Leading with confidence Featured

8:00pm EDT September 25, 2007

Joseph S. Tempio has a bias toward action, but he says moving too soon in business can be a pitfall.

“Make sure you do your homework, make sure you understand what is going on and what makes the machine work before you start to tinker with the machine,” says the chairman, president and CEO of Tunnell Consulting, a 75-employee, $38 million consulting firm focused in the life sciences industry.

Smart Business spoke with Tempio about how to open the lines of communication with your employees and how to face challenges.

Q: What are the keys to being a good leader?

Confidence. You have to believe in yourself, believe you have the ability to share your vision and passion with other folks, and be able to let them set an agenda for what you are trying to do.

In addition, it’s important you have a plan, work the plan, expect there will be obstacles, try to anticipate them, and remain confident and energetic in terms of engaging those problems as they occur.

Q: How do you face obstacles?

Step back and take a deep breath. One of the things I’ve learned is nothing is really as bad as it seems on first blush. It’s important to look at things in a holistic fashion and look at all the aspects. Hopefully, it’s either something you anticipated, have seen before or had some experience with that was close enough that you can define what the next action is going to be.

Q: How do you show employees you have that confidence?

I walk around and talk to people quite a bit. I try to keep in touch with people, and I have a fairly good reputation for being open, honest and fairly direct.

Being in touch with what is going on, talking to people about what they are doing, having an understanding about what they are doing and what is going on in the industry helps to establish that we have control.

Q: How do you know if employees are getting your message?

We try to keep the lines of communication with our employees open. We are an employee-owned company, so people don’t feel reluctant to send in questions or ask anyone on the management team or CEO what is going on. We are generally an informal company. We try to be attentive to what is going on with our employees.

Q: How do you open the lines of communication?

We ask. We are not reluctant to ask people to ask us questions. We will send our head of HR out to sites to interview folks and solicit feedback. An element we instituted about three years ago is everybody on the management team will be interviewed by a member of the board, and information will be compiled to give the CEO another checkpoint on how we are doing.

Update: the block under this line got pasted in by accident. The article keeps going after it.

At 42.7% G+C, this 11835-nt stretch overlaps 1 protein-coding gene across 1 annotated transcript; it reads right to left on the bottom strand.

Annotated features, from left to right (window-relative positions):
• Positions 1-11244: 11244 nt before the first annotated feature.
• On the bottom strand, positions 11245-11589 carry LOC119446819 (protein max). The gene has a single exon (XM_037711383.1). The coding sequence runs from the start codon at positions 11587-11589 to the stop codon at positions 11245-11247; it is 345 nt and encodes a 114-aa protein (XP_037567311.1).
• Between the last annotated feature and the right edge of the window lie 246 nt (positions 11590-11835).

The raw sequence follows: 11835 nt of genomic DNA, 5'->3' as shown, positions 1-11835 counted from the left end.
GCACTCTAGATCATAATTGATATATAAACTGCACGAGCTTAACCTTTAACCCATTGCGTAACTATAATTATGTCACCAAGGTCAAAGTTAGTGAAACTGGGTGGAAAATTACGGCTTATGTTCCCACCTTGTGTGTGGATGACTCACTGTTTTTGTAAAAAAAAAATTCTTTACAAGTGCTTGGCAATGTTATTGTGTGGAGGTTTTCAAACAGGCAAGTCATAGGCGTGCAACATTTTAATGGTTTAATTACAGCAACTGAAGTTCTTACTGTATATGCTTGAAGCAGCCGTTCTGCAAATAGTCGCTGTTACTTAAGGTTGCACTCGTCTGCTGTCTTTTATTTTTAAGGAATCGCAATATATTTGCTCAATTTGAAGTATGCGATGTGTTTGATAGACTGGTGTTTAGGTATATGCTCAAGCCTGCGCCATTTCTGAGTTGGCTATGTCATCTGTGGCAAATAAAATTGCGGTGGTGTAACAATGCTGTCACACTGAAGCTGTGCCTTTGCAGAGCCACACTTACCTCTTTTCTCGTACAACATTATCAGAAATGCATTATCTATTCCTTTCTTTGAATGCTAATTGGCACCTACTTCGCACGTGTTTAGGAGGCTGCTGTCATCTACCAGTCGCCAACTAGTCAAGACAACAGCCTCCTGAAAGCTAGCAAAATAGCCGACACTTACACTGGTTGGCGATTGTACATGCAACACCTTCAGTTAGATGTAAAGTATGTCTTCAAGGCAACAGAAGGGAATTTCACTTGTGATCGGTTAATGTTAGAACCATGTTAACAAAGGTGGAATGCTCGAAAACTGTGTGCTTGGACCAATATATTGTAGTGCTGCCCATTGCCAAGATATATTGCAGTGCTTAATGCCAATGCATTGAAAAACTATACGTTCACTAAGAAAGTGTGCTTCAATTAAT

We have done some surveys in the past. If you do ask questions and do surveys, you need to be open about what is asked, what you get, and you need to respond to it, even if it is to say you don’t agree. The worst thing you can do is ask people for their opinion and then ignore it.

Q: How do you retain employees?

I read some time ago that one of the things that prompts people to leave their firm is when they have lost confidence in their leadership or lost confidence in the ability of their company to accomplish what they have set out to accomplish. We try to make it clear to people what we are trying to do.

We think that is one thing that keeps people working. We are advantaged by the fact we are an employee-owned company, so people feel that if they do good work for the company, then they are able to share into that.

We are also a company that encourages creativity and encourages people to have empowerment and demonstrate initiative. Our folks are generally experienced and highly educated and smart, so you give them opportunities or put them in positions where they can be successful and exercise their abilities. That autonomy, in and of itself, helps in terms of giving people job satisfaction

Q: How do employees know the company is heading in the right direction?

We let them know what is going on. We are very frank about the things that are going right and the things that aren’t going as well as we would like them to go.

We feel that we have a responsibility, because of the employee ownership, to be forthright about almost everything going on in the company. We are pretty open about what we are doing, within the limits of confidentiality, in terms of the clients.

HOW TO REACH: Tunnell Consulting, (610) 337-0820 or www.tunnellconsulting.com